Refusing to Help My Children


I write a lot about pushing my kids—about when to step back and let them do things for themselves.

That’s because I am either pushing them, feel like I should push them, wonder if I should have pushed them, or regret pushing them. It’s dizzying, I know.

This is one of the worst parts of parenting. Should I give in and make things easier for my child or should I push him past his comfort zone? I must decide. And I don’t often have a lot of time in these situations. In the moment, I just want to help him. When do I stop “helping”?

I have to make these decisions too often.

It hurts me. It doesn’t always work. I feel like a horrible mother.

Sometimes, though, it hurts me, it does work, and I feel like a horrible mother.

A horrible mother who did some minor thing right. This time. Some minor thing that may or may not help my child in the future.

I was struggling to write this post when I found something online. I remember seeing this but I had forgotten how powerful it was. I cannot bring enough words together in the right way to describe this. Everything I would have said, could possibly have written, to help you understand, is in this clip.

And so, I will go and leave you to watch this poignant performance.


10 thoughts on “Refusing to Help My Children

    • Yes, this clip makes me cry, too. The one in my post, though, is where I’m at right now and it reduces me to puddles of tears every time I watch it. I can’t even imagine what my role will be when they are grown. It evolves so slowly now. Although…maybe it doesn’t. Maybe it’s like when someone sees your child once a year and says how much he’s grown and you have to step back and realize, yes, he’s taller and his face has lost some of that “little boy” look.

      Liked by 2 people

      • My husband cried when we took our eldest to kindergarten. He said, “Next, she’ll be going off the college.” I remember looking at him like, are you kidding? Time slogs by as a parent, and then wham–you’re watching adults in the world, feeling like you walked through a time warp. Best to be present where you are at (oh, by the way, I’m typing AND doing yoga).

        Liked by 2 people

      • I know… I need to be in the moment way more than I am right now. I’m living in the past and worrying about the future. It’s scary to think I’ll miss these years because of that.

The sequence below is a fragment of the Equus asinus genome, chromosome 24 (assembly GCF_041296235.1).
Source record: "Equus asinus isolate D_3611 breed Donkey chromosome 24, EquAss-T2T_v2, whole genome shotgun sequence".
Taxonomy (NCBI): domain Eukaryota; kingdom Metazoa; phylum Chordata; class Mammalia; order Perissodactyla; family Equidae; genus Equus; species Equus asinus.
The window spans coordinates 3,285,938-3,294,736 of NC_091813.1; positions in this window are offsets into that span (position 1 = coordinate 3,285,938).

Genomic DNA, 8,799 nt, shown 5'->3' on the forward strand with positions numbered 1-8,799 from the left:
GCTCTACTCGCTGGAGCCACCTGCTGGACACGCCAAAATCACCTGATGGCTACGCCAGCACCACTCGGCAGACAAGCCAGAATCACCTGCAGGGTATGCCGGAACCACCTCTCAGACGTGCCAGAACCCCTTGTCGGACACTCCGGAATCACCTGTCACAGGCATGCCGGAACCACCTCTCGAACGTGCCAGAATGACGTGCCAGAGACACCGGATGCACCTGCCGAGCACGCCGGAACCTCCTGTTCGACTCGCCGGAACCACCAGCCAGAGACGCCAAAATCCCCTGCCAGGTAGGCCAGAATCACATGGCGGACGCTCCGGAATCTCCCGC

So happy you are yoga-typing. 🙂

        Liked by 1 person

  1. Parenting is the most difficult and most important job of all and it is one of the few for which there is very little training and no rule book. We make it up as we go. We have to trust in our judgments and not make decisions for fear of what others may think of us, but make them for what we know of ourselves and our children. Every decision we make must be made with the knowledge of our children, their abilities and their needs. We won’t always get it right, but that’s okay. Nobody is perfect. Sometimes, as shown in the clip, it’s okay to “lose it” and express your frustration as a parent, show you are human too.If you only ever show the coping side, children won’t get to see that life and decision-making can be difficult for adults too. It may also give them an opportunity to express what their needs are, and to stretch themselves to try something new that they had been wanting to do, but fear was holding them back.
    I know l made lots of “mistakes” as a parent, but I know I did lots of good things too. My children grew into wonderful adults both because of, and in spite of that; just as Charli said.
    Hang in there, Sarah. Don’t beat yourself up. Breathe, reassess, move on! And most of, look after yourself! 🙂

    Liked by 1 person

    • My kids definitely know I’m “only human” and not perfect in any way. I wouldn’t want them to grow up in a “perfect” house anyway. Whatever that means. Thank you, Norah. I’ll try. It’s not easy for me. I always beat myself up — whether it’s because I made the sandwich or because I didn’t. Because I pushed them or because I didn’t. I’m always wondering…

      This scene is perfect. It’s so layered. It shows how many emotions (some) parents go through to make a seemingly simple decision and how many emotions we go through after we’ve made it. It’s gut-wrenching. All of it. The whole process.

      Liked by 1 person

      • Definitely; and you can never know if you made the “right” decision or not, because you are not the only one involved! i think as long as the overall environment is positive and supportive and growth oriented, then a little bit of movement either way is okay.

        Liked by 1 person

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